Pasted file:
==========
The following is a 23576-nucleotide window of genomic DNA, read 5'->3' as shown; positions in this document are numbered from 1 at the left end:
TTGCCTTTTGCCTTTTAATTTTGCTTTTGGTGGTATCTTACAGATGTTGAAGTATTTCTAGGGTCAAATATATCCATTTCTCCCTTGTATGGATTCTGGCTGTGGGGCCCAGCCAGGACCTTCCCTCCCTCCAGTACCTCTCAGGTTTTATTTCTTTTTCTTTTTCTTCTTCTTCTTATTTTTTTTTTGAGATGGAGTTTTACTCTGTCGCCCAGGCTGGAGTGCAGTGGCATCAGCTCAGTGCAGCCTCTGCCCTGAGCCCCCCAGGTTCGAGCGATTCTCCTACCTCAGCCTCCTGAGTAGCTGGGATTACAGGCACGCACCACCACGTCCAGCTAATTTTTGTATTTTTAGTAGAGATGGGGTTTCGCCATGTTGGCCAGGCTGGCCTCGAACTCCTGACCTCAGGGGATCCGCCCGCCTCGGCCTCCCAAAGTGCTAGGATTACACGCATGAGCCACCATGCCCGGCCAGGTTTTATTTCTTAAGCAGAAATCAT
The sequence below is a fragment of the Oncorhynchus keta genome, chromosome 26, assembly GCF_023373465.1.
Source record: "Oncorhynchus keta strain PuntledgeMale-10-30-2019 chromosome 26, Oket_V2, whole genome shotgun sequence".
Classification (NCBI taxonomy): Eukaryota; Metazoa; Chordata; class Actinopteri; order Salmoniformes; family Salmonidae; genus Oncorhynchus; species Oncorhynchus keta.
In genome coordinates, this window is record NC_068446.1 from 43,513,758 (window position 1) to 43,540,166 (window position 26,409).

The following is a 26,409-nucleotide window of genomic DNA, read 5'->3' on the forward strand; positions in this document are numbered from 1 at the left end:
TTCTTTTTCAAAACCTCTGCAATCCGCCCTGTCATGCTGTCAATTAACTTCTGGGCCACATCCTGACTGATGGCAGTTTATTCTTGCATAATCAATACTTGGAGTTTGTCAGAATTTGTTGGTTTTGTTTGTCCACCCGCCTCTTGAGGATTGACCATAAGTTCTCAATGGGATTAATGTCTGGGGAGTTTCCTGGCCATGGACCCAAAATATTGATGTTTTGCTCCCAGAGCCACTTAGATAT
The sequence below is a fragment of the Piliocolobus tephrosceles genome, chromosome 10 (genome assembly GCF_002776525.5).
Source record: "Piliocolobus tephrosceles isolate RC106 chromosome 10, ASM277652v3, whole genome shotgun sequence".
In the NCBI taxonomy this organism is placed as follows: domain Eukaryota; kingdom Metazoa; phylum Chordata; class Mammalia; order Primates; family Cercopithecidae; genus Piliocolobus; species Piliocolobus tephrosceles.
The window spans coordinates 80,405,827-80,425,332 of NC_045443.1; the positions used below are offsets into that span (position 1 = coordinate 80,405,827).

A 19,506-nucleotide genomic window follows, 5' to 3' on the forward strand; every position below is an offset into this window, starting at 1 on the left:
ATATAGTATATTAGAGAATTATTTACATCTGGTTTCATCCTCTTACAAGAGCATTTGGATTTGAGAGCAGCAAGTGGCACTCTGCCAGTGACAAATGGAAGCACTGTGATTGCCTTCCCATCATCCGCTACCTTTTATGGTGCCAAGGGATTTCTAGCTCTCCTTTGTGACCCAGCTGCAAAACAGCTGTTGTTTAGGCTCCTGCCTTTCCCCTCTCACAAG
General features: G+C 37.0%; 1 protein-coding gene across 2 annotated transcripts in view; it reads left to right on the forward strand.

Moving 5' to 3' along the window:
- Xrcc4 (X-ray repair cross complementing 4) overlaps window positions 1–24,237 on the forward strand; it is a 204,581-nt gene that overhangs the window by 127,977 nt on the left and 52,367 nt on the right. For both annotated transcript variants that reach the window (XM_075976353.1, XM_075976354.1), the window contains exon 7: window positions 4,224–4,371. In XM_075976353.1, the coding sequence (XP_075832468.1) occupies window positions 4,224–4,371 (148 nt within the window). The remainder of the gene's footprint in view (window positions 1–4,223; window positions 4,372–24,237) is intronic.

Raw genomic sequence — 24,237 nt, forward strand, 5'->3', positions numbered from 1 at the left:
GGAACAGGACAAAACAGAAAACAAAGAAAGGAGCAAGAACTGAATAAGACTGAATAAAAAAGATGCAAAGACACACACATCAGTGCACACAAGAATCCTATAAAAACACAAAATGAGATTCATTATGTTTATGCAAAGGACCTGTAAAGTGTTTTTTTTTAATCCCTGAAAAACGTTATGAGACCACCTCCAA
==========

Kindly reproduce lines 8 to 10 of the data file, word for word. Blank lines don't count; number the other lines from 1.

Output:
TTCTTTTTCAAAACCTCTGCAATCCGCCCTGTCATGCTGTCAATTAACTTCTGGGCCACATCCTGACTGATGGCAGTTTATTCTTGCATAATCAATACTTGGAGTTTGTCAGAATTTGTTGGTTTTGTTTGTCCACCCGCCTCTTGAGGATTGACCATAAGTTCTCAATGGGATTAATGTCTGGGGAGTTTCCTGGCCATGGACCCAAAATATTGATGTTTTGCTCCCAGAGCCACTTAGATAT
The sequence below is a fragment of the Piliocolobus tephrosceles genome, chromosome 10 (genome assembly GCF_002776525.5).
Source record: "Piliocolobus tephrosceles isolate RC106 chromosome 10, ASM277652v3, whole genome shotgun sequence".